New federal data show the Ohio Valley again led the nation in rates of fatal drug overdoses last year.
The data confirm what local officials have reported: synthetic opioids are fueling the increase.
West Virginia had the nation’s highest rate of fatal drug overdoses in 2017 with 57.8 deaths per 100,000 people.
Ohio had the second-highest rate with 46.3 deaths per 100,000 people. And Kentucky was fifth in the nation with a rate of at 37.2 deaths per 100,000 people.
The Centers for Disease Control data show the rates for these three states were above the national average of 21.7. The rates are also an increase from 2016.
Synthetic opioids including fentanyl, carfentanil and tramadol appear to be fueling the continued increase.
The rate of drug overdose deaths involving these drugs was nine per 100,000 people, an increase of 45 percent from 2016.
The rate of deaths involving prescription opioids and heroin remained the same at 4.4 and 4.9, respectively.
Health officials in the Ohio Valley region have reported the same findings when they released state overdose death data earlier this year.
Kentucky’s report found fentanyl played a factor in more than half of the overdose cases in which a toxicology report was available.
“Fentanyl is the deadliest and most addictive drug our nation has ever seen,” Van Ingram, Kentucky Office of Drug Control Policy executive director, said in a news release. “The fact that people continue to use it – despite the obvious risk – shows just how addictive these drugs are. That’s why we have to make every effort to intervene with a comprehensive treatment response.”
Ohio’s data show fentanyl was involved in 71 percent of all overdose deaths.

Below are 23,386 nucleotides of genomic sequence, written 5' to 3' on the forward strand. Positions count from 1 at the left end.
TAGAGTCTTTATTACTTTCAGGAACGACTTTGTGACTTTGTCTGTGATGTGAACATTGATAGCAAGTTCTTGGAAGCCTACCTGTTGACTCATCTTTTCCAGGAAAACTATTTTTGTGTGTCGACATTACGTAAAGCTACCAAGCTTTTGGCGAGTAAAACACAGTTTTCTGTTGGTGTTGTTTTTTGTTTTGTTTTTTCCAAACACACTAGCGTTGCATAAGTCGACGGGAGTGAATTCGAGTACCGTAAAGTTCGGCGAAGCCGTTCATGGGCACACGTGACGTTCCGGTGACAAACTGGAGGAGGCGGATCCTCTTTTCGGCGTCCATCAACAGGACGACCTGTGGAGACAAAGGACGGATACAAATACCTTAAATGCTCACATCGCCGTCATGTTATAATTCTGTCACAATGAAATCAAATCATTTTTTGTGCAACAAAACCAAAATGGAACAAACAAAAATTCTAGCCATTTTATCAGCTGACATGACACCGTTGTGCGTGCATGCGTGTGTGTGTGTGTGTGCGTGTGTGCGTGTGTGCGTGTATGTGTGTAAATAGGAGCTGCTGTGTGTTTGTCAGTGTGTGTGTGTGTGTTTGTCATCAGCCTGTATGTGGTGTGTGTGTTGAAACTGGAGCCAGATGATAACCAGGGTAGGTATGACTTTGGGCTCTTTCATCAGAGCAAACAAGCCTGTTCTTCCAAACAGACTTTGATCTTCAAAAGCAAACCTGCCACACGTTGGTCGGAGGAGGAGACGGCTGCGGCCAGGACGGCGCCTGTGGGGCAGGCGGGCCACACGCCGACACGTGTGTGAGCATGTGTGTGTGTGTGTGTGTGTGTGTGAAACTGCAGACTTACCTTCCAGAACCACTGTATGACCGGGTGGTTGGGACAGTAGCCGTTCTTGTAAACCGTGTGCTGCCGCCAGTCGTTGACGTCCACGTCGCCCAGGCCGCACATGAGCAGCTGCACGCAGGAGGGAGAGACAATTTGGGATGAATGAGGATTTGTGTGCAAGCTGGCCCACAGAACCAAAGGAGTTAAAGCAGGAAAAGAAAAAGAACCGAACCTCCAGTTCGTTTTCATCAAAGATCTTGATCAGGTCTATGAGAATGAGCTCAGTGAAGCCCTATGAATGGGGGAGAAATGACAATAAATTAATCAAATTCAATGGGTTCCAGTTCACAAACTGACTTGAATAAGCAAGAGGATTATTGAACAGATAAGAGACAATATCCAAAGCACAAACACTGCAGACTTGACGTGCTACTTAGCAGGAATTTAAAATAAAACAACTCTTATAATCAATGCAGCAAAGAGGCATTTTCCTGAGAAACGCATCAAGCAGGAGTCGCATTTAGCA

“Not only the fentanyl alone, but also fentanyl which is sometimes mixed with other street drugs like cocaine, heroin and methamphetamine,” Ohio Department of Mental Health and Addiction Services Director Dr. Mark Hurst said.
Experts say the silver lining is that the projected rate of increase appears to be leveling off. But that unfortunately does not mean the number of lives lost will decrease in the near future.
Lower Life Expectancy
The continued increase in overdose deaths is affecting the overall health of the nation.
Another recently released report from the CDC found that life expectancy in the country declined to 78.6 years, the third consecutive year for a downward trend.
CDC Director Dr. Robert R. Redfield wrote in a statement that the trend is largely driven by drug overdose deaths and a 3.7 percent increase in the suicide rate.
“Life expectancy gives us a snapshot of the nation’s overall health and these sobering statistics are a wakeup call that we are losing too many Americans, too early and too often, to conditions that are preventable,” he wrote. “We must all work together to reverse this trend and help ensure that all Americans live longer and healthier lives.”